It’s truly inspiring what some of the other participants had to say. Stories about racism or religious affiliation, mental illness or family members. I didn’t think mine was as profound as the others. However, the response I got was more than I anticipated or imagined. I received this message from someone I’ve had little to no contact with ever in my life:
(I covered the profile picture and name to withhold the identity of the person)
This is the greatest gift humans have. The ability to help and assist people, sometimes without necessarily realizing it. The act of communication and reaching out to people is something that is constantly taken for granted. After my story was posted, I figured I’d get feed back from my family saying the classic, “We love you” or “We’re so proud of you and the young woman you’ve become.” And of course, I got those too ~and no matter how many times you hear it, it still makes you feel special!~
But receiving that message made my participation in the project incredibly worthwhile. I did it with the hope that it might help someone else, but I honestly never thought I’d know if it truly did or not. The person who reached out to me stated that I made her feel less alone, but in reality, she did the same to me. Although I had become more secure and appreciative of my decision and actions, I had yet to find someone who had that experience. There was still a small part of me that felt like a failure. This young person going through a similar experienced decided to reach out to me and tell me they were thankful for my story. That is something I will hold dear to my heart for years to come. I appreciated her comments so much and I was overcome with warmth to have someone say I was able to help them through my words and real life experience. It’s also given me the courage to speak out more often, especially to people I may not know so well, in order to give someone that same feeling of encouragement and understanding.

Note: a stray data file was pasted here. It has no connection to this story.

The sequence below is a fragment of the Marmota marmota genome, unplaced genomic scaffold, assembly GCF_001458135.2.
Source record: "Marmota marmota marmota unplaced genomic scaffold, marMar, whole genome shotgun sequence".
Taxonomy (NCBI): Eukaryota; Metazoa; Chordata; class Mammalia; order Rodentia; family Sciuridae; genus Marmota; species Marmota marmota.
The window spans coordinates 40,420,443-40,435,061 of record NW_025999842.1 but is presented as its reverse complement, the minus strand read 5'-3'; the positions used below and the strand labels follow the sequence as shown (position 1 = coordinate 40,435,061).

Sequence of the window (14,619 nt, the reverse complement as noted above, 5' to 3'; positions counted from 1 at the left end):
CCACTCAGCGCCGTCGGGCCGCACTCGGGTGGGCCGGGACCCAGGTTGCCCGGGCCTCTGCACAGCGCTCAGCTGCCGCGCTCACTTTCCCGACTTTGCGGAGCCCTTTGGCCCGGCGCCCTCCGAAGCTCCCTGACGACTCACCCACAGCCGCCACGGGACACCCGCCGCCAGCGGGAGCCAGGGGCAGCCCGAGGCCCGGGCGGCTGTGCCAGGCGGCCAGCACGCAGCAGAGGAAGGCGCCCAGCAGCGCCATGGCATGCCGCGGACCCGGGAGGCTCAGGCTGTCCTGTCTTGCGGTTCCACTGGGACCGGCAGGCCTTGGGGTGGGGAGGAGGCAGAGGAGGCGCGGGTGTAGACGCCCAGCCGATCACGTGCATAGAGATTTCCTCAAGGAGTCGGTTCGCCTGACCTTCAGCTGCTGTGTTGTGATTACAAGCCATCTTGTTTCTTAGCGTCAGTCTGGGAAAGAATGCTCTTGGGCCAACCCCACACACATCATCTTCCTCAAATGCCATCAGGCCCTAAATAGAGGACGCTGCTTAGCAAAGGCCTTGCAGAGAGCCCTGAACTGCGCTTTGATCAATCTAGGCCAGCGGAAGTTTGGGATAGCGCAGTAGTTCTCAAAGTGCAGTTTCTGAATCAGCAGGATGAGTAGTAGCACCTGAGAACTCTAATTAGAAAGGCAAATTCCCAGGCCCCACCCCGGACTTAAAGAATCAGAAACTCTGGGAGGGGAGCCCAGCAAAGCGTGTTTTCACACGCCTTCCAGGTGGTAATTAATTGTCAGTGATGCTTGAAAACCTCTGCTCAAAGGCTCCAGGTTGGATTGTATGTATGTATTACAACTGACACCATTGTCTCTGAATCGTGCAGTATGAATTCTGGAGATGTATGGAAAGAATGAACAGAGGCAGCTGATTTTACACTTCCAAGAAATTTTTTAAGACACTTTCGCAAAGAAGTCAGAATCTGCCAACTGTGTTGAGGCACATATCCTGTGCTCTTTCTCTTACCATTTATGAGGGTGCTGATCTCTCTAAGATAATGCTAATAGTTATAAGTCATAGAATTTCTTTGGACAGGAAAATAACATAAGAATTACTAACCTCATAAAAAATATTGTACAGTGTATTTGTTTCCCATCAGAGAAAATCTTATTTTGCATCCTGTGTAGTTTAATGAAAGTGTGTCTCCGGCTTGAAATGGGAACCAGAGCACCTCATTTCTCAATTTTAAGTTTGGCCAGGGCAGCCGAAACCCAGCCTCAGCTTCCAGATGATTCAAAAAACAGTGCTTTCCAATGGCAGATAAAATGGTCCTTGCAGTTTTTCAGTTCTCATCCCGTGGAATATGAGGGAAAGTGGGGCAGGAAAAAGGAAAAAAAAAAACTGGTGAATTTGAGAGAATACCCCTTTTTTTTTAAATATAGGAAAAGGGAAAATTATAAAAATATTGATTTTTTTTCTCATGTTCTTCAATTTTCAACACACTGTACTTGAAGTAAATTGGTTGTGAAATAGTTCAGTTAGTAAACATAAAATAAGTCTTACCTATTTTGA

I have hopes and dreams of becoming a child’s advocate through social work counseling. I want to become a safety net and outlet for children who are undergoing hard times. I want to be the voice they need because theirs is so commonly overlooked. I strongly believe that being a genuine person and helping where you can is the most rewarding experiences one can receive for themselves and the one’s on the receiving end.
As I explore my own writing abilities, I hope to continue this kind of helping, advice giving, and advocacy where I can. This blog is another way I can do that, for myself and for others. I’m beyond grateful for this experience. I feel it’s made me a better person and has only strengthened my desire for my future profession. SO, thank you to my new friend for your amazing creative abilities and drive to break the mold. Thank you to my friends and family who’ve supported me through everything within this past year. And thank you to this particular person for livening up my day, but more importantly, acknowledging your own feelings: it’s incredibly tough to do and you should not at all feel discouraged. We’re all finding our way through life!